Mediterranean architecture gained prominence in North America during the early- to mid-20th century. Initially, the architectural style largely mirrored that of the haciendas found in the Spanish New World, featuring abundant arches, rough plaster, and red-tiled roofs. States with rich Spanish histories, like California and Florida, saw a large influx of this style beginning in the 1920s.
Eventually, influences from other European countries, such as Italy, Greece, and France, began to crop up on these homes. These influences combined to create the Mediterranean architecture we see today, which often features composites of European styles, like porticos, stucco, and balconies. The style’s popularity in the U.S. is showcased in the myriad 1920s and ‘30s films that feature it, but the Depression ultimately took its toll on the home-building industry, resulting in affordable and accessible tract housing replacing more ornate styles. However, by the 1960s, there was a resurgence of Mediterranean homes, demonstrating the style’s ever-enduring and appealing quality.
Features of a Mediterranean Home
One of the defining characteristics of Mediterranean homes is their red-tiled roofs. These roofs mirror Spanish and Mexican missions, which were comprised of clay pots and bricks, with a half-tube shape that promotes water runoff.
Most Mediterranean homes feature various arches, which not only elevate their aesthetic but allow for lighter and sturdier walls.
Mediterranean climates call for stucco walls to protect the exterior surface from rain, humidity, sunlight, and extreme heat.
These homes frequently have balconies, oftentimes multiple, which may be made of wood or wrought iron.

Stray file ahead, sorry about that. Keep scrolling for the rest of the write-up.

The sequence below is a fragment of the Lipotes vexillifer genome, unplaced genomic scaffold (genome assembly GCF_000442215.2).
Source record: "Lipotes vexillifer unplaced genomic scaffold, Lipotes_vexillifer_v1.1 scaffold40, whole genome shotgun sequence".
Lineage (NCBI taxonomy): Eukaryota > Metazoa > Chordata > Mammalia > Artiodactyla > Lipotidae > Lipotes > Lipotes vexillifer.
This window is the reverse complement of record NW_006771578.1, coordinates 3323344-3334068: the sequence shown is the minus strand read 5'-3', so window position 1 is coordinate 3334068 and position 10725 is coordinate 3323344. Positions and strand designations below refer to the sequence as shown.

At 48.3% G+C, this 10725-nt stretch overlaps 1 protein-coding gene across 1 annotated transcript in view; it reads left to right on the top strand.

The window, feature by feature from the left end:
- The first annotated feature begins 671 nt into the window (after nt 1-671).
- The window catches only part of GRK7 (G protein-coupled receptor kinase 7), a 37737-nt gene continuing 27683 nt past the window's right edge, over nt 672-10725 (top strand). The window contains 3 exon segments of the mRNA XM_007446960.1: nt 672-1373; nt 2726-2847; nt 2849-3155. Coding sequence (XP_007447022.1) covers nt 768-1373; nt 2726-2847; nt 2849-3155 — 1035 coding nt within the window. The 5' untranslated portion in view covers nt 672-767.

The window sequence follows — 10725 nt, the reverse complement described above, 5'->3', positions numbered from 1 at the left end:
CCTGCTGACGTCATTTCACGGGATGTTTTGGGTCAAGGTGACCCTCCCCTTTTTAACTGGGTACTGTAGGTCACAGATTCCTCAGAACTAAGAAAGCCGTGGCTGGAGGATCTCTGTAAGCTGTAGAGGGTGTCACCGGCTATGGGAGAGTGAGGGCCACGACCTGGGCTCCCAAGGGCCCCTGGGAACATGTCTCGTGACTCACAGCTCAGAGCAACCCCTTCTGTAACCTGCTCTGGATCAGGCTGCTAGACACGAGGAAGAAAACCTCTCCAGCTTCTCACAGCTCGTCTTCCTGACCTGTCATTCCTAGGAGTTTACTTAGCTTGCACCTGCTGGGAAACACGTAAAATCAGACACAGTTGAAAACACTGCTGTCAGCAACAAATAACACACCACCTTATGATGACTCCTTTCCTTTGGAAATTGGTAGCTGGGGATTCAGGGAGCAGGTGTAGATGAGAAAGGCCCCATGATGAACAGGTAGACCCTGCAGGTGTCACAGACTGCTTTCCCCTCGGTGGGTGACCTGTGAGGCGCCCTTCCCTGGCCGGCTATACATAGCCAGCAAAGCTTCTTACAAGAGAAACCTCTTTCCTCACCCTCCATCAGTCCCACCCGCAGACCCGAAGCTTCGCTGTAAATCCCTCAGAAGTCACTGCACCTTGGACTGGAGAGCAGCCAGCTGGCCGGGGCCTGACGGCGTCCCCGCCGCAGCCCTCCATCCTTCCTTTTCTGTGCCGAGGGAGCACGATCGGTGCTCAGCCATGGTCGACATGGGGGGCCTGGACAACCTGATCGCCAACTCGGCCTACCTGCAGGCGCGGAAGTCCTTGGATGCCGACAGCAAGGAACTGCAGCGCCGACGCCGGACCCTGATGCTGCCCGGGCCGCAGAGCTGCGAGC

Wrought-Iron Window Grills
Formerly used primarily as a safety measure, window grills on today’s Mediterranean homes are often used to elevate their aesthetic with ornate designs.
Many Mediterranean abodes feature broad, ornamental wooden doors with wrought-iron details and ornate carvings.
White or Beige Exterior
Due to the stucco used to build these homes, most Mediterranean houses have white or beige exterior walls, providing a stunning visual contrast to their red roofs.
Famous Mediterranean Homes
This Miami home was built in 1914 and designed by architect F. Burrall Hoffman. Characteristic of Mediterranean styles, the home features a blend of European influences, such as a Spanish red-tiled roof and expansive Italian gardens. It's a National Historic Landmark and accredited museum, and is now Vizcaya Museum and Gardens.
A "historical treasure" in San Jose, California, the Hayes Mansion was built in 1905 by architect George Page. Its style contains many common features of a Mediterranean home, including stucco walls and imported marble. It's now part of Dolce Hotels & Resorts, and operates as a hotel, venue, and more.
E.W. Marland Mansion
Built in Ponca City, Oklahoma, the E.W. Marland Mansion is one of the largest residences in the southwest and is dubbed the “Palace of the Prairie.” Architect John Forsyth designed the mansion in 1925, which was largely influenced by the time he spent in Florence, Italy.
Frances Marion and Fred Thomson House
Designed by prominent Mediterranean architect, Wallace Neff, this house was built in 1925 for screenwriter Frances Marion and actor Fred Thomson. The house has since been demolished, but its numerous arches, ornate wrought-iron details, and white stucco walls make it a shining example of this architectural style.
Fred C. Aiken House
Architect Addison Mizner designed this house, which was built in 1926 in Boca Raton, Florida, for Fred Aiken who would become Boca Raton’s mayor in 1929. These days, it’s on the U.S. National Register of Historic Places, preserving its quintessential Mediterranean Revival aesthetic.
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